Is it canniness or coincidence that HarperCollins released news of its purchase of disgraced memoirist James Frey's new novel on the eve of Beaufort Books' publication of If I Did It, the souped-up confession from the murderous

disgrace O.J. Simpson? (The latter, of course, is almost the selfsame book that Harper Collins canceled nine months ago.) Methinks, at the very least, that the timing is fortuitous—at least for Frey. Eighteen months ago, he was the scandal/story of the season, the subject of countless news programs and editorials (including but not limited to several in this very publication). Today, his reappearance—and the press release that heralded senior v-p and publisher Jonathan Burnham's purchase of the book, called Bright Shiny Morning—has gone nearly unremarked.

When the original Frey scandal broke, I got into some trouble by daring to suggest that what he and his publisher had done was not all that terrible (a stance I modified somewhat as more facts emerged); that memoir could never be 100% verifiable fact; and that Oprah Winfrey's pillorying of the author and his editors was a bit over the top. Some publishing watchers agreed, at least sotto voce, but by the time his original publisher, Random House, agreed to pay back some disgruntled readers, the fix was in. James Frey would never eat lunch in this town again.

What a difference a couple of years make. After being dumped by his agent and escaping to France, Frey came back to New York and started writing. He found new representation in the very respectable Eric Simonoff, of Janklow & Nesbit, who sold the book with neither auction nor fanfare, directly to Burnham, who has declared it a “very, very good work of fiction.” (The book is a many-charactered tale of contemporary Los Angeles, Burnham says; the one thing it is not is a roman à clef about a guy who lies, gets caught and finds redemption.) To judge from the original press release and the relative lack of public discussion, HarperCollins is, this time, in the kindergarten of publishing scandals. Who, after all, can get exercised about a novel by a guy who used to make stuff up when this very week a guy who likely murdered two people is having his say?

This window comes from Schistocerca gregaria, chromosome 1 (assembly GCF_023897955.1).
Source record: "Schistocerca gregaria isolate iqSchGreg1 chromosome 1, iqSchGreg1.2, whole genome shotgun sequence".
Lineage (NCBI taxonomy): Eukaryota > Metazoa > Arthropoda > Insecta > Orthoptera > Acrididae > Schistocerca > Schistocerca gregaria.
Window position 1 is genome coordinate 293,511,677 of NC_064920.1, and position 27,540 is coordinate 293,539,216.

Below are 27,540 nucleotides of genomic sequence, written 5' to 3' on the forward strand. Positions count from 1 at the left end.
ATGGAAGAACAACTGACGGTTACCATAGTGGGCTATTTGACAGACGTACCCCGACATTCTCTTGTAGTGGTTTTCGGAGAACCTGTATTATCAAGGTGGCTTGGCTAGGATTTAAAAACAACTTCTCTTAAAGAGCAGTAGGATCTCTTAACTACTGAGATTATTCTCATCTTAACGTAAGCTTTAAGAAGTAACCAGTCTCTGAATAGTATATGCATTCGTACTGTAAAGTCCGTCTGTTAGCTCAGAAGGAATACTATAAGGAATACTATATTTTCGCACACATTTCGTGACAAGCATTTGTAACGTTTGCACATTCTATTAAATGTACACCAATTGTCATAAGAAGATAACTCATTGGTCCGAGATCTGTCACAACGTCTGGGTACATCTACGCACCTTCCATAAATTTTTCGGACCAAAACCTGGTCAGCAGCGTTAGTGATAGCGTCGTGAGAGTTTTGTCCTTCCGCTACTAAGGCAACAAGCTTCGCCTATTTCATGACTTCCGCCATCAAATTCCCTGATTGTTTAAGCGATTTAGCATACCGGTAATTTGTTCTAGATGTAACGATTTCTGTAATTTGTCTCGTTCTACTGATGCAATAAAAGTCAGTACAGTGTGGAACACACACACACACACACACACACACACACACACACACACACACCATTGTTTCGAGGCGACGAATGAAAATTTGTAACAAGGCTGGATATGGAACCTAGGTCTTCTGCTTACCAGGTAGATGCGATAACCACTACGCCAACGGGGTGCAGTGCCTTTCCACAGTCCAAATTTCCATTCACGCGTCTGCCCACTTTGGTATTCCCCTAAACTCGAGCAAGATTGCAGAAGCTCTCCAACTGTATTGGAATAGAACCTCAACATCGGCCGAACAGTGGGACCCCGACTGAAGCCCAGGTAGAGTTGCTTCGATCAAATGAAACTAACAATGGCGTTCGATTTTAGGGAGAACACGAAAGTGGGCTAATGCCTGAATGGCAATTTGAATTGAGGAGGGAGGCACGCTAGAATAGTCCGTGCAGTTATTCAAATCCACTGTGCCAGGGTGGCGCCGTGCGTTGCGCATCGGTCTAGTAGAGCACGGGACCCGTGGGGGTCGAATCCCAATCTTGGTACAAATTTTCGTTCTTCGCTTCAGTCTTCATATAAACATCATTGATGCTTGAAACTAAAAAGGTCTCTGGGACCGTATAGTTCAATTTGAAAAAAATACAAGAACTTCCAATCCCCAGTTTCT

But will Bright Shiny Morning sell to consumers when it is published next year? That, of course, depends on whether Frey can lose some of the frat-boy braggadocio that alienated some journalists and readers long before outed him, on whether the public has somebody else in its sights by then, and maybe, too, on whether the book is any good. And this being America, you also have to consider that by 2008, approaching three years after Frey's disgrace, the lingering whiff of scandal may serve the author and publisher well; I bet there are plenty of readers who will recognize Frey's name on the jacket, even as they forget why they know it.

Besides, this book is being clearly billed as fiction, and the one thing that many Frey watchers, pro and con, agree upon is that the guy can spin a yarn.

Just ask Oprah.

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